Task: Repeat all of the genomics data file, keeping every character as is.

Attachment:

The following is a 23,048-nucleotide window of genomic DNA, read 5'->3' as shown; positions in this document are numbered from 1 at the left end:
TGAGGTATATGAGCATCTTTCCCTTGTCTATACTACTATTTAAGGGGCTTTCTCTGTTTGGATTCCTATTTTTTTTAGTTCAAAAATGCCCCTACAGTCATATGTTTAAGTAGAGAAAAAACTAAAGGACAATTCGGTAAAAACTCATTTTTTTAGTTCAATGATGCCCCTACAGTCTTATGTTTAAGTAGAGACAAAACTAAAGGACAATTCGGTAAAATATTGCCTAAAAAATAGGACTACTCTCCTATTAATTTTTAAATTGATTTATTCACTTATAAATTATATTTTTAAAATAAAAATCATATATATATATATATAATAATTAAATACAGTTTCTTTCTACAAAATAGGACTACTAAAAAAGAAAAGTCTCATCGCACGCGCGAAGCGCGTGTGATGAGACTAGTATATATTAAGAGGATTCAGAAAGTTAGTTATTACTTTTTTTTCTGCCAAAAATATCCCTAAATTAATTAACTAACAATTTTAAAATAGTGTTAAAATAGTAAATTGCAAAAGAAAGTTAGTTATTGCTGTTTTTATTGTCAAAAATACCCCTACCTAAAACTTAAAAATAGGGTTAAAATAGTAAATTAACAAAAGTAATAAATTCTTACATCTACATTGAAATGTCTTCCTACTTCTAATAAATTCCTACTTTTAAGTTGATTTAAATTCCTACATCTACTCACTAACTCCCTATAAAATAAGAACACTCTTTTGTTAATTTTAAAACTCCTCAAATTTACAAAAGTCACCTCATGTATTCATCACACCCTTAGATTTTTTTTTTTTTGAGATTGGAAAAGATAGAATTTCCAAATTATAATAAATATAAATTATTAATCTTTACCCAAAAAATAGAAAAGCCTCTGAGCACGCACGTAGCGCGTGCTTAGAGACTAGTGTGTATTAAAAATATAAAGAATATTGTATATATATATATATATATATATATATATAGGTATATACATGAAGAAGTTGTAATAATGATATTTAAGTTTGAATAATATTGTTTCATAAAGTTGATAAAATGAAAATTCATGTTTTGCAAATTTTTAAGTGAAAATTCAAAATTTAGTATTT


The following is a 23,048-nucleotide window of genomic DNA, read 5'->3' as shown; positions in this document are numbered from 1 at the left end:
TGAGGTATATGAGCATCTTTCCCTTGTCTATACTACTATTTAAGGGGCTTTCTCTGTTTGGATTCCTATTTTTTTTAGTTCAAAAATGCCCCTACAGTCATATGTTTAAGTAGAGAAAAAACTAAAGGACAATTCGGTAAAAACTCATTTTTTTAGTTCAATGATGCCCCTACAGTCTTATGTTTAAGTAGAGACAAAACTAAAGGACAATTCGGTAAAATATTGCCTAAAAAATAGGACTACTCTCCTATTAATTTTTAAATTGATTTATTCACTTATAAATTATATTTTTAAAATAAAAATCATATATATATATATATAATAATTAAATACAGTTTCTTTCTACAAAATAGGACTACTAAAAAAGAAAAGTCTCATCGCACGCGCGAAGCGCGTGTGATGAGACTAGTATATATTAAGAGGATTCAGAAAGTTAGTTATTACTTTTTTTTCTGCCAAAAATATCCCTAAATTAATTAACTAACAATTTTAAAATAGTGTTAAAATAGTAAATTGCAAAAGAAAGTTAGTTATTGCTGTTTTTATTGTCAAAAATACCCCTACCTAAAACTTAAAAATAGGGTTAAAATAGTAAATTAACAAAAGTAATAAATTCTTACATCTACATTGAAATGTCTTCCTACTTCTAATAAATTCCTACTTTTAAGTTGATTTAAATTCCTACATCTACTCACTAACTCCCTATAAAATAAGAACACTCTTTTGTTAATTTTAAAACTCCTCAAATTTACAAAAGTCACCTCATGTATTCATCACACCCTTAGATTTTTTTTTTTTTGAGATTGGAAAAGATAGAATTTCCAAATTATAATAAATATAAATTATTAATCTTTACCCAAAAAATAGAAAAGCCTCTGAGCACGCACGTAGCGCGTGCTTAGAGACTAGTGTGTATTAAAAATATAAAGAATATTGTATATATATATATATATATATATATATATAGGTATATACATGAAGAAGTTGTAATAATGATATTTAAGTTTGAATAATATTGTTTCATAAAGTTGATAAAATGAAAATTCATGTTTTGCAAATTTTTAAGTGAAAATTCAAAATTTAGTATTT